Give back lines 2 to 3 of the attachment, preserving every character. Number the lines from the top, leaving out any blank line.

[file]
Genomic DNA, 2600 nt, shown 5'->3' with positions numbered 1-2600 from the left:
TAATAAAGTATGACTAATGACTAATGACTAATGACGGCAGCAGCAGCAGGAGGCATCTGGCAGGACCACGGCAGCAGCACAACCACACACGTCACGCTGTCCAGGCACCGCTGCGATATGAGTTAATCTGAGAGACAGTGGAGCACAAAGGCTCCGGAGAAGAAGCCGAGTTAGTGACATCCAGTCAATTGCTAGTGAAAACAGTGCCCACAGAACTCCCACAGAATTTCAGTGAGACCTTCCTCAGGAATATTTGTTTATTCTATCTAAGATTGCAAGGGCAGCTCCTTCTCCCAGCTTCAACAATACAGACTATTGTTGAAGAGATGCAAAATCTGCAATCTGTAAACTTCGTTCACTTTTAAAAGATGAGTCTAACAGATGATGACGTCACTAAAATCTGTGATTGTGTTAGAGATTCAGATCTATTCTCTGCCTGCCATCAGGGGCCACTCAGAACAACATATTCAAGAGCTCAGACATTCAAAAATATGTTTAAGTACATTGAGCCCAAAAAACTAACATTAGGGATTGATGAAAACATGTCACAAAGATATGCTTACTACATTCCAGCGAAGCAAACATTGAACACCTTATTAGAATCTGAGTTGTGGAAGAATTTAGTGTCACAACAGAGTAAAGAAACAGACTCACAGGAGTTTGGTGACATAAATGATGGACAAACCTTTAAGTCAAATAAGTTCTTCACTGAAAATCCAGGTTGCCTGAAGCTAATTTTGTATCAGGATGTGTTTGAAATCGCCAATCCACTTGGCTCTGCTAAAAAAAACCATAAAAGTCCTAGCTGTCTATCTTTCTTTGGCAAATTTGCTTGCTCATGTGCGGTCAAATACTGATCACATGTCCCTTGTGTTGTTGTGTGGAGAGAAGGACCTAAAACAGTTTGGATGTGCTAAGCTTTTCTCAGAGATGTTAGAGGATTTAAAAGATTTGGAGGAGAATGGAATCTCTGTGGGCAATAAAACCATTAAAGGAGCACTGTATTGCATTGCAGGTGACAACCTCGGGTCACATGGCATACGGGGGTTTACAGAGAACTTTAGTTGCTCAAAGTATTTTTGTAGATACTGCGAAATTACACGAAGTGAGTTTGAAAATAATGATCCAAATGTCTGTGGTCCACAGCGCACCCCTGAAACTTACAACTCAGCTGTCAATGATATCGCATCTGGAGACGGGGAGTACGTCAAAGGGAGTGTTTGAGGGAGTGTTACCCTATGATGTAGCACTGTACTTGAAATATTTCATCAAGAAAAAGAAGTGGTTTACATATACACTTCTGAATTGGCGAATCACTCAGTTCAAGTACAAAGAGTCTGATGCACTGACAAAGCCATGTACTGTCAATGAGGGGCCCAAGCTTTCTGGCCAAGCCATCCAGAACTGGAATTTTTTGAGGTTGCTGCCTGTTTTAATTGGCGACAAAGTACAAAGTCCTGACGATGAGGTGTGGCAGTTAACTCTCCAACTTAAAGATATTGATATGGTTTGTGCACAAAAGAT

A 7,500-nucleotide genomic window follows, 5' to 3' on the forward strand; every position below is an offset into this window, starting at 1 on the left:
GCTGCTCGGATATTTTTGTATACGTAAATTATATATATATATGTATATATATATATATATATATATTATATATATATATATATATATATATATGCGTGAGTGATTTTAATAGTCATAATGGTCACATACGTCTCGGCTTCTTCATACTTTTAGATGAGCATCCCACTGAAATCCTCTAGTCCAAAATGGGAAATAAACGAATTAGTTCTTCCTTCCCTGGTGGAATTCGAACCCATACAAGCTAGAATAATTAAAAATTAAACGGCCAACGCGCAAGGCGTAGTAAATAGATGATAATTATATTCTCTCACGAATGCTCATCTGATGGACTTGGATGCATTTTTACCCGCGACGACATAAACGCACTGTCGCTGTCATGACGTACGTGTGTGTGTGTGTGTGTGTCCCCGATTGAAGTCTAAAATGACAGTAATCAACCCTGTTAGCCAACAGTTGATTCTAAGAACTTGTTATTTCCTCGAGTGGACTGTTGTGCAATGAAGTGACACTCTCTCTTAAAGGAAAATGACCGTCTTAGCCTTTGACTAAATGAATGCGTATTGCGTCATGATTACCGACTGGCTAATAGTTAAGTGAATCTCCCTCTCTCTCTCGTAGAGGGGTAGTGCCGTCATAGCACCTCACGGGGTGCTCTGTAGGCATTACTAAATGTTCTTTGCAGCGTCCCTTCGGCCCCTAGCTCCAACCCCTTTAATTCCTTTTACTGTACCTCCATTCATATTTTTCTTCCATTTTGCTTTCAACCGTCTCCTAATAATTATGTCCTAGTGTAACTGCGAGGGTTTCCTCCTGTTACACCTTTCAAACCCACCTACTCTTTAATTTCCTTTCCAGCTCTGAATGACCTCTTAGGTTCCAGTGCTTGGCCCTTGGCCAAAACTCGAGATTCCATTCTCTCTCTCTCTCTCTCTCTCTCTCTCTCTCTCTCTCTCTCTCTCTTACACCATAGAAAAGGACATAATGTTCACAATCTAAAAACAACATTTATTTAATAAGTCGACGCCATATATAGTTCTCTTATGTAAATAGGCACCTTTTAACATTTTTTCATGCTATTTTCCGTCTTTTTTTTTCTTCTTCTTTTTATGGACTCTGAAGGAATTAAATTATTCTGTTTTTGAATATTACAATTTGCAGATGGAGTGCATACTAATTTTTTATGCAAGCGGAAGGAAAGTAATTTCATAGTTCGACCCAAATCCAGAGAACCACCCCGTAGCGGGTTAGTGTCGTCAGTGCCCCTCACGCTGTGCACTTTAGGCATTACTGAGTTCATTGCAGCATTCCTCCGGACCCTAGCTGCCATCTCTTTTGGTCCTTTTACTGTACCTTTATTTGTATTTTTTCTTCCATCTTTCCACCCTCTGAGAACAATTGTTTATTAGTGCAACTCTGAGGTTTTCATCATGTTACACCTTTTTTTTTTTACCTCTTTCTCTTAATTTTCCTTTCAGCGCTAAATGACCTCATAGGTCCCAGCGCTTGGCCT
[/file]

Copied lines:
TAATAAAGTATGACTAATGACTAATGACTAATGACGGCAGCAGCAGCAGGAGGCATCTGGCAGGACCACGGCAGCAGCACAACCACACACGTCACGCTGTCCAGGCACCGCTGCGATATGAGTTAATCTGAGAGACAGTGGAGCACAAAGGCTCCGGAGAAGAAGCCGAGTTAGTGACATCCAGTCAATTGCTAGTGAAAACAGTGCCCACAGAACTCCCACAGAATTTCAGTGAGACCTTCCTCAGGAATATTTGTTTATTCTATCTAAGATTGCAAGGGCAGCTCCTTCTCCCAGCTTCAACAATACAGACTATTGTTGAAGAGATGCAAAATCTGCAATCTGTAAACTTCGTTCACTTTTAAAAGATGAGTCTAACAGATGATGACGTCACTAAAATCTGTGATTGTGTTAGAGATTCAGATCTATTCTCTGCCTGCCATCAGGGGCCACTCAGAACAACATATTCAAGAGCTCAGACATTCAAAAATATGTTTAAGTACATTGAGCCCAAAAAACTAACATTAGGGATTGATGAAAACATGTCACAAAGATATGCTTACTACATTCCAGCGAAGCAAACATTGAACACCTTATTAGAATCTGAGTTGTGGAAGAATTTAGTGTCACAACAGAGTAAAGAAACAGACTCACAGGAGTTTGGTGACATAAATGATGGACAAACCTTTAAGTCAAATAAGTTCTTCACTGAAAATCCAGGTTGCCTGAAGCTAATTTTGTATCAGGATGTGTTTGAAATCGCCAATCCACTTGGCTCTGCTAAAAAAAACCATAAAAGTCCTAGCTGTCTATCTTTCTTTGGCAAATTTGCTTGCTCATGTGCGGTCAAATACTGATCACATGTCCCTTGTGTTGTTGTGTGGAGAGAAGGACCTAAAACAGTTTGGATGTGCTAAGCTTTTCTCAGAGATGTTAGAGGATTTAAAAGATTTGGAGGAGAATGGAATCTCTGTGGGCAATAAAACCATTAAAGGAGCACTGTATTGCATTGCAGGTGACAACCTCGGGTCACATGGCATACGGGGGTTTACAGAGAACTTTAGTTGCTCAAAGTATTTTTGTAGATACTGCGAAATTACACGAAGTGAGTTTGAAAATAATGATCCAAATGTCTGTGGTCCACAGCGCACCCCTGAAACTTACAACTCAGCTGTCAATGATATCGCATCTGGAGACGGGGAGTACGTCAAAGGGAGTGTTTGAGGGAGTGTTACCCTATGATGTAGCACTGTACTTGAAATATTTCATCAAGAAAAAGAAGTGGTTTACATATACACTTCTGAATTGGCGAATCACTCAGTTCAAGTACAAAGAGTCTGATGCACTGACAAAGCCATGTACTGTCAATGAGGGGCCCAAGCTTTCTGGCCAAGCCATCCAGAACTGGAATTTTTTGAGGTTGCTGCCTGTTTTAATTGGCGACAAAGTACAAAGTCCTGACGATGAGGTGTGGCAGTTAACTCTCCAACTTAAAGATATTGATATGGTTTGTGCACAAAAGAT

A 7,500-nucleotide genomic window follows, 5' to 3' on the forward strand; every position below is an offset into this window, starting at 1 on the left: